Did you know that when you go out hiking, biking or snowshoeing on the Stenkie Basin Loop, you’re exploring the park’s lost lake? Now you know why the trails are often so muddy! Actually, the lake isn’t completely gone. In the photo (above) taken in November of 2000, you can still see an open water pond, but even that’s dried up quite a bit in the last few years. (Check out the Google timelapse animation at the bottom of the page.)
Steinke Basin is the location of a glacial lake created at the end of the last ice age. The lake hung around for some time. I was told (but can’t verify yet), that lake remained in the basin up to about 400 years ago before drying into a marsh. What I can tell you with more certainty is that in 1987 geologists from the University of Wisconsin drilled down into Stenke Basin and found about 30 feet of lake deposits before they it bedrock.* That’s a lot of years worth of sediment! I imagine that in the early years, it must have been a fairly deep lake.
Today when you’re hiking out on Steinke Basin, it’s not hard to see where the lake used to be. From some vantage points on the trail you can look out over the basin from one end and visualize the opposite shoreline.
What I find amazing is that we’re still watching the process of that ancient lake drying out today. Steinke Basin is still a wet landscape, especially in the spring. Cattail & mixed grasses fill the lowlands. Ephemeral streams carry water into the basin and then back out through a rocky stream toward Devil’s Lake. Eventually however, as the summer heat builds, the wetlands mostly dry out each season. The stream beds dry and crack in the sunlight and year by year, the remaining pond (Picture at the top of the page.) is disappearing under brushy overgrowth.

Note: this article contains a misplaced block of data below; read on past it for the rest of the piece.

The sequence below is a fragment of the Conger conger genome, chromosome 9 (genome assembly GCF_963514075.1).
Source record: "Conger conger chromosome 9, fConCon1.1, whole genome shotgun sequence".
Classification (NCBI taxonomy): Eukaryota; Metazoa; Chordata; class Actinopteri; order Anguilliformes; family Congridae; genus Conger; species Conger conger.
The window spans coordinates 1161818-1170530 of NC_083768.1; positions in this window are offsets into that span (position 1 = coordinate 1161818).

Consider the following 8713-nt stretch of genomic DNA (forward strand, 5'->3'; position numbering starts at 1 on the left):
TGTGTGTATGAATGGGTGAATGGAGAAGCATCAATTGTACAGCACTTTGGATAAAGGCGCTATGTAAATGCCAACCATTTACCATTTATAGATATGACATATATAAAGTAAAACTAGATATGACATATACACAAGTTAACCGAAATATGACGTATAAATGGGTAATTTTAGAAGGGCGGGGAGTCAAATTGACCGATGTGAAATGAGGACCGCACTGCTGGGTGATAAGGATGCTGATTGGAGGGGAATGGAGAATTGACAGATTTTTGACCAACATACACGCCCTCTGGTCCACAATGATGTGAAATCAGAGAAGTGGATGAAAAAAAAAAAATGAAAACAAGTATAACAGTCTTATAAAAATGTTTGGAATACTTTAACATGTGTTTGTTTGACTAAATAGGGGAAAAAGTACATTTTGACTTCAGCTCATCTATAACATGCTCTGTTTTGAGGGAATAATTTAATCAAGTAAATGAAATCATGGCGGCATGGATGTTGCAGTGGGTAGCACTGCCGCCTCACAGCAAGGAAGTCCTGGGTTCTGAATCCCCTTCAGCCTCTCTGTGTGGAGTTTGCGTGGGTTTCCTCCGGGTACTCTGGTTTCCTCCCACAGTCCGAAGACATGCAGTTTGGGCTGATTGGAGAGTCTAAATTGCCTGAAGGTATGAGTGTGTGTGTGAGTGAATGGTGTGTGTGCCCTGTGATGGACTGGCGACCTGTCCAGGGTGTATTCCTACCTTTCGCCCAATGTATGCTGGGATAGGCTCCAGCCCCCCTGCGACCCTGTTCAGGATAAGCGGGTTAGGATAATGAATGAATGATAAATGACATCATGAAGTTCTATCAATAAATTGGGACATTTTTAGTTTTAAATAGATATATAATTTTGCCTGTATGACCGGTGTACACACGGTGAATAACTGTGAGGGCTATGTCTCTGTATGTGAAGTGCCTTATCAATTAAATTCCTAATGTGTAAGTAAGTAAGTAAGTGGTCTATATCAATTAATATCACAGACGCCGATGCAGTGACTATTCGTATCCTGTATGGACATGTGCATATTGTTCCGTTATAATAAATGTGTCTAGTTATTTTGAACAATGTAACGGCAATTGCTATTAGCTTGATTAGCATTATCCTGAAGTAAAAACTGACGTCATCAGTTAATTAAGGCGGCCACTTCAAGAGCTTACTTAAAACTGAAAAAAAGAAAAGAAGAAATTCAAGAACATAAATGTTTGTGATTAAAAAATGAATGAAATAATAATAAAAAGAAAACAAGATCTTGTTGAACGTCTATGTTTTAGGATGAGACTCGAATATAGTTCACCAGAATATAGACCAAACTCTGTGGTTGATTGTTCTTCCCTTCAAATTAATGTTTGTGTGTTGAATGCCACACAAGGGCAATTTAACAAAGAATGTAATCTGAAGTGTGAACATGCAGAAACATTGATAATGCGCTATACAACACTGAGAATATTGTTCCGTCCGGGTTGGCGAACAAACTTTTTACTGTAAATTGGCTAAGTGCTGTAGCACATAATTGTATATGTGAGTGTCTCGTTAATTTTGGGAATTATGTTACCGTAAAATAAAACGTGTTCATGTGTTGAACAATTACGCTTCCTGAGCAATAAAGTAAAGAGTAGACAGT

If you watch the Google timelapse below (Steinke Basin is just right of Devil’s Lake’s north shore.), you can see the how the basin has dried up and the forest has continued to encroach over the last 30 years. The lake almost made a comeback after the 1993 flood! Amazing how fast it receded again!
The park’s other lake. A lost lake. Something to think about the next time you hike the Steinke Basin Loop Trail at Devil’s Lake State Park.
Ref: Ancient Rocks & Vanished Glaciers, by retired Naturalist Kenneth I. Lange.